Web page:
With the share of shot attempts and scoring chances and expected goals all steadily declining when McDavid isn’t on the ice, it’s difficult to remain optimistic about the goal-scoring from the secondary lines. The good news is that the Lucic-RNH-Eberle line, which does often see the other team’s top lines, is having success, having posted good possession numbers at even-strength. The Oilers will require the newly-formed third line, centered by Desharnais, to continue producing, but the trio will need to be better at controlling the shots against to ensure success.

Where the Oilers really need to focus on is the fourth line, which despite playing the other team’s bottom six forwards, is not producing nearly enough offence. The Oilers do have internal solutions to improve their chances of winning shot-shares and goal-shares, as players like Jujhar Khaira and Anton Slepyshev have shown their ability to contribute at the NHL level. It’s an area of the roster that may not seem significant considering the limited minutes it plays, but a couple of minor tweaks could give the Oilers an edge, and improve the team’s overall numbers without McDavid on the ice. With the playoffs becoming a real possibility, it will be important that the Oilers have all four lines producing, as depth becomes more and more critical for success. The club cannot afford to throw away shifts and ice below average players who can’t contribute offensively, and should look to improve in areas that can make or break their season.

Heading into the off-season, the team needs to address their issues on offence, as little has improved over the course of the year. The team must ensure that their isn’t a significant drop off in productivity when McDavid isn’t on the ice, as we know the best teams, the ones that contend for championships, tend to have depth that can contribute. And if the Oilers intend on building a real championship contender, they’ll need to solidify their depth and ice a lineup that is optimized for offence.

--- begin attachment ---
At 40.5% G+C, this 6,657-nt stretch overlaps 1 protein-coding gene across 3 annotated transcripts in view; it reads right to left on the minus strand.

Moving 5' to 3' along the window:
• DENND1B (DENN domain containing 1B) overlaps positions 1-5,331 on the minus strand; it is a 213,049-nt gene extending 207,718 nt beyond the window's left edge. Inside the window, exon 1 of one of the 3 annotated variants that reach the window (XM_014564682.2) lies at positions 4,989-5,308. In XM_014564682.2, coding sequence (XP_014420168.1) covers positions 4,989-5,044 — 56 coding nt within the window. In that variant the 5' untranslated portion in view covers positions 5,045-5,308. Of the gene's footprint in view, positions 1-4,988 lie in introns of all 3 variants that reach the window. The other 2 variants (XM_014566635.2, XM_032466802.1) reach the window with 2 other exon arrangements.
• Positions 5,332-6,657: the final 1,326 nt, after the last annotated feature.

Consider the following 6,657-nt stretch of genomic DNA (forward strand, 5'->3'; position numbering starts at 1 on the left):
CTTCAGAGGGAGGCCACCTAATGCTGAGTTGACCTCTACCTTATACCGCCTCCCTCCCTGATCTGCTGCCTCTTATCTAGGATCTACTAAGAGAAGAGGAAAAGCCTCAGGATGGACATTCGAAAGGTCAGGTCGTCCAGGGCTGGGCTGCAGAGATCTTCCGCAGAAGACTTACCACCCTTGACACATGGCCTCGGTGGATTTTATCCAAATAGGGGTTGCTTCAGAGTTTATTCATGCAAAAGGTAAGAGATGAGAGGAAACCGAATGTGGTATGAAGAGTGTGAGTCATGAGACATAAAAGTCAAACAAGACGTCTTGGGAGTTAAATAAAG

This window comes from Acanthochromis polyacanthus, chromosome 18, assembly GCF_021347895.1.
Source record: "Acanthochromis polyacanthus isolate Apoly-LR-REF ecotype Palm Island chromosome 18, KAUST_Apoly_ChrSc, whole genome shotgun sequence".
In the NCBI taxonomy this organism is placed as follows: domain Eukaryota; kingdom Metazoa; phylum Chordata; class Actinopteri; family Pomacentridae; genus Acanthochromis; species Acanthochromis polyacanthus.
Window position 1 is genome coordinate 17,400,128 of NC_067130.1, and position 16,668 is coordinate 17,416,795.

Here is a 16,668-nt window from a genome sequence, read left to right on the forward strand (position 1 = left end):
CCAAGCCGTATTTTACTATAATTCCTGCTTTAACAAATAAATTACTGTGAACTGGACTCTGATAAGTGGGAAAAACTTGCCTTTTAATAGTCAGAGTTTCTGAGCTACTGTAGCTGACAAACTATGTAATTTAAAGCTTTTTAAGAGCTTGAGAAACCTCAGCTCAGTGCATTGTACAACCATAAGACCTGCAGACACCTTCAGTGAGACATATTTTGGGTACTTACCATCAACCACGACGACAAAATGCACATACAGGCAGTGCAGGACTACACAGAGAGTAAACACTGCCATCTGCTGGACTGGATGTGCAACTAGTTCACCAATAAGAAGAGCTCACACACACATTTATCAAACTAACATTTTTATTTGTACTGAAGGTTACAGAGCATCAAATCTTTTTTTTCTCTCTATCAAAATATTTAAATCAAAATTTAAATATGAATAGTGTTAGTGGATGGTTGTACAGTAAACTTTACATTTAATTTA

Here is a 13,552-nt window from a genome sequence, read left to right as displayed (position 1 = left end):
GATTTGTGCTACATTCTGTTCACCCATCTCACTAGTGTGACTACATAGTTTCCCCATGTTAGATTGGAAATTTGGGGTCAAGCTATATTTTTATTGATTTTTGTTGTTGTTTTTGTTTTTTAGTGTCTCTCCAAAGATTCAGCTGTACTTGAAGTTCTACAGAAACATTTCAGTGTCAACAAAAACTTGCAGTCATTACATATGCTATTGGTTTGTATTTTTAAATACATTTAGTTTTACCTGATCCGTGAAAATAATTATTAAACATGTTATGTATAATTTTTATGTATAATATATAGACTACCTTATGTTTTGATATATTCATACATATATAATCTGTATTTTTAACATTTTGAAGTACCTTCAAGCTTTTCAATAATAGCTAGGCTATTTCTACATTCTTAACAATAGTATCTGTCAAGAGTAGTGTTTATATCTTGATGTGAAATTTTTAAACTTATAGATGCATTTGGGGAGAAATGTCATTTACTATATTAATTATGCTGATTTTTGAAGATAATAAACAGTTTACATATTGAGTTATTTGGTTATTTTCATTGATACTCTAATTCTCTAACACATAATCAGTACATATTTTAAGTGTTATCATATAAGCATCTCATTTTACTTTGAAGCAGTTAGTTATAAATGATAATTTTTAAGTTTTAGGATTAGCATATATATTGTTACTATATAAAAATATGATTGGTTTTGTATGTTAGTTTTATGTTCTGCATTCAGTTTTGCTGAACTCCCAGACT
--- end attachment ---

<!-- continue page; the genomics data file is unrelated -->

Data: Corsica Hockey

Appendix A: Description of the metrics used

  • Corsi For% (CF%) - The proportion of all the shot attempts the team generated and allowed that the Oilers generated (i.e., Corsi For/(Corsi For + Corsi Against). This is used as a proxy for possession and can predict a team’s future share of goals.
  • Fenwick For% (FF%) - The proportion of all the unblocked shot attempts the team generated and allowed that the Oilers generated (i.e., Fenwick For/(Fenwick For + Fenwick Against). This is used as a proxy for shot quality and considers shot blocking a repeatable skill. It can also predict a team’s future share of goals, slightly better than Corsi.
  • Scoring Chances For% (SCF%) - The proportion of all the scoring chances (as defined by Corsica Hockey) that the team generated and allowed that the Oilers generated (i.e., Scoring Chances For/(Scoring Chances For + Scoring Chances Against),
  • Expected Goals For% (xGF%) - This is a weighting placed on every unblocked shot based on the probability of the shot becoming a goal. This depends on the type of shot, location and uses historical shot and goals data to come up with the probability for each unblocked shot. This has been found to be a better predictor of future goals than Corsi and Fenwick. (Detailed explanation can be found at Corsica Hockey)
  • Goals For% (GF%) – The proportion of all the goals that the team scored and allowed that the Oilers generated (i.e., Goals For/(Goals For + Goals Against).